As a dynamic group of professionals, General Practice Nurses (GPNs) continue to develop apace with the ever changing landscape of the NHS. However, with a Queen’s Nursing Institute (QNI) survey revealing that over 33% are due to retire by 2020, there is a pressing need to ensure that sufficient numbers are attracted to the profession. In this feature article, Deborah Bellamy, Primary Care Business Manager, explores how General Practice Forward View sees the ongoing GPNs and how other frameworks and plans are contributing.
In General Practice Forward View (2016), the NHS acknowledges the need to support and expand general practice and address wider primary care staffing issues to tackle challenges faced and meet the increasingly complex needs of patients by growing staff numbers and better utilising skills of the wider workforce. This will involve investment and development of multidisciplinary training hubs.
Ambitious plans to create an additional 5000 doctors’ posts in general practice by 2020 and a minimum of 5000 other staff by 2020/21 which include mental health therapists, clinical pharmacists and medical assistant roles to support GPs.
There will also be considerable funding for practice manager and clerical staff development. A multidisciplinary community provider contract is being developed creating new clinical models with a wider range of specialist services with integrated community-based teams and access to step up step down beds.
A GPN development strategy is included which comes with an additional £15 million of national investment earmarked with enhanced retention schemes to help keep the existing nursing workforce and also to support a return to work scheme for GPNs.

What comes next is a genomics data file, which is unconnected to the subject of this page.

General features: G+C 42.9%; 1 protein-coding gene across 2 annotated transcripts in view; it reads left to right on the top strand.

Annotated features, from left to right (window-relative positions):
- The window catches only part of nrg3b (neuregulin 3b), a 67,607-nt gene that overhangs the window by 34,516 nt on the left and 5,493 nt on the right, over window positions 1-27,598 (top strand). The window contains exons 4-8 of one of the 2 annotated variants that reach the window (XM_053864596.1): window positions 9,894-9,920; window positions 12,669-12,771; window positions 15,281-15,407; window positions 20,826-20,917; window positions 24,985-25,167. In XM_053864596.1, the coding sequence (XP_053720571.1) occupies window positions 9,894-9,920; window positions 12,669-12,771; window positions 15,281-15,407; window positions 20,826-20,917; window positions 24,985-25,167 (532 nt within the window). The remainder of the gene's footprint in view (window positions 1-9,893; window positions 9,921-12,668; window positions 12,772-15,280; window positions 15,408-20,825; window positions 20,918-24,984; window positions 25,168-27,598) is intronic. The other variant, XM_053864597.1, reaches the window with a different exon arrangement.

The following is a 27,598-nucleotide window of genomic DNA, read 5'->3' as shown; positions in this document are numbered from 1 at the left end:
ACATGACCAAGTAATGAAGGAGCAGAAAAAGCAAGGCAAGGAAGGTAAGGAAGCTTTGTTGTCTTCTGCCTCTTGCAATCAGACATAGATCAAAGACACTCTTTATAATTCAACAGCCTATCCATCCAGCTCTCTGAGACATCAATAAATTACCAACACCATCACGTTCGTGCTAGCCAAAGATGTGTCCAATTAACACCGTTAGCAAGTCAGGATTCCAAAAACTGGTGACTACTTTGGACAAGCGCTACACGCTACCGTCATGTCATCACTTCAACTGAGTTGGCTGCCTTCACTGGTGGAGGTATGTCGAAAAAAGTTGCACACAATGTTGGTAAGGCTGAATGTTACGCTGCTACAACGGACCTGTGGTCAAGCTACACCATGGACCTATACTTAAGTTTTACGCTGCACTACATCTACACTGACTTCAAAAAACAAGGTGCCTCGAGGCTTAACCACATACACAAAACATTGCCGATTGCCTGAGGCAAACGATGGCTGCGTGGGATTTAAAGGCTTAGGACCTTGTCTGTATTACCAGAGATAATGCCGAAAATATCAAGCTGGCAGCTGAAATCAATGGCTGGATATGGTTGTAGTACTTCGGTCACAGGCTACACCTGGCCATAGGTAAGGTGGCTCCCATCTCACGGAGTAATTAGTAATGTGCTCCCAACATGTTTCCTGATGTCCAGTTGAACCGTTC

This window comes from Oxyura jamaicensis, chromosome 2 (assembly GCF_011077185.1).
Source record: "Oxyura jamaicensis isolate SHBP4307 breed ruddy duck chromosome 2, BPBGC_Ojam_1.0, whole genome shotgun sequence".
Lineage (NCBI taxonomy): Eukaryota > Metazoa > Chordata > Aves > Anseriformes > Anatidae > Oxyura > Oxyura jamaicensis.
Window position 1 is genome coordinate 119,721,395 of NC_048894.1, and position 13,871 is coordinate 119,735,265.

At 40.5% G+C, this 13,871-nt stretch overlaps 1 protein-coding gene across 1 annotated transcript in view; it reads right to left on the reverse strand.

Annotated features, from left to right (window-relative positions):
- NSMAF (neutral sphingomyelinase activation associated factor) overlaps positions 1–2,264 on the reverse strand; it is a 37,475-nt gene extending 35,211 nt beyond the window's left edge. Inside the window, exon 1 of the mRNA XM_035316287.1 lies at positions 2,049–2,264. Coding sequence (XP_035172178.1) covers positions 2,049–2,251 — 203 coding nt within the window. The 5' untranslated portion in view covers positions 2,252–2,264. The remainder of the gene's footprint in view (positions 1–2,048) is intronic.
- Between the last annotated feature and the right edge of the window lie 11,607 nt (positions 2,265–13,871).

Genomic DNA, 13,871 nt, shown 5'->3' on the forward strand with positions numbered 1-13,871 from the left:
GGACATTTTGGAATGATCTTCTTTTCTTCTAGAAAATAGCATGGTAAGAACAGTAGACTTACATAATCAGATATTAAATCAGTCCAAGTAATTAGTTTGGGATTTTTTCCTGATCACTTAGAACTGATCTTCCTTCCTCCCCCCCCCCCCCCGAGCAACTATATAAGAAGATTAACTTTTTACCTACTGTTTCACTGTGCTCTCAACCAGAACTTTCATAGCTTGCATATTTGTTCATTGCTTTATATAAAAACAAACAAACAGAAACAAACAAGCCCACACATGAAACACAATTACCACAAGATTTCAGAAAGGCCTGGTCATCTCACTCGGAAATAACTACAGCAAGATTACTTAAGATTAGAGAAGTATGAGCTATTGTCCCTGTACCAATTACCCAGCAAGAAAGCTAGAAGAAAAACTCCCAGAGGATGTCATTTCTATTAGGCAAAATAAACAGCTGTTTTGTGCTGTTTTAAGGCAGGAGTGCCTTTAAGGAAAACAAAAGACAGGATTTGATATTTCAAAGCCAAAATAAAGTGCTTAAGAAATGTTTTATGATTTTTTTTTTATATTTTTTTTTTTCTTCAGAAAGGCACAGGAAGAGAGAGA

There is a need to improve nurse training capacity within general practice settings and expand numbers or preregistration nursing placements. Increased collaboration with practices will be necessary to ensure that GPNs have access to mentorship training schemes.
Interestingly, the QNI survey found that only 27% of the employers offered placements for preregistration nursing students, as opposed to over 60% offering placements to medical students. In order for numbers of preregistration student places to be increased, issues around mentor training, support and capacity for GPNs will need to be addressed, as echoed by the Royal College of General Practitioners (RCGP) 10-point plan.
RCGP 10-point plan
The RCGP devised a 10-point plan: Building the Workforce — a New Deal for General Practice, to kick start the initiatives around recruitment and retention. The Royal College of Nursing and Queen’s Institute have been involved in creating a range of diverse workforce models and have been looking at wider issues such as workforce planning, key to ensuring sufficient practice nurses for the future.
Further roll out of Health Education England career framework for PNs
With regards to career progression and as part of recruitment and retention for GPNs, the 2015 Education and Career Framework, launched by Health Education England (HEE), outlines specialist knowledge and skills needed to deliver and develop in district and general practice nursing. It establishes key responsibilities and roles at each level from a concept which resulted from the Transforming Community and Primary Care Nursing initiative when it became clear that district and practice nurses have different skills and work streams.
The District Nursing and General Practice Nursing Service Education and Career Framework underpins a move from acute to primary and community care focus by setting out the standard roles and responsibilities and outlines a career pathway.
The framework is split into two sections, one for practice nursing and one for district nursing. The pathway begins with healthcare apprentices and assistants at levels one to three, moving up to advanced nurse practitioners and nurse consultants on levels eight and nine correspondingly.
Each section divides into nine defined levels, similar to the bandings in Agenda for Change, although this is not linked to pay grades.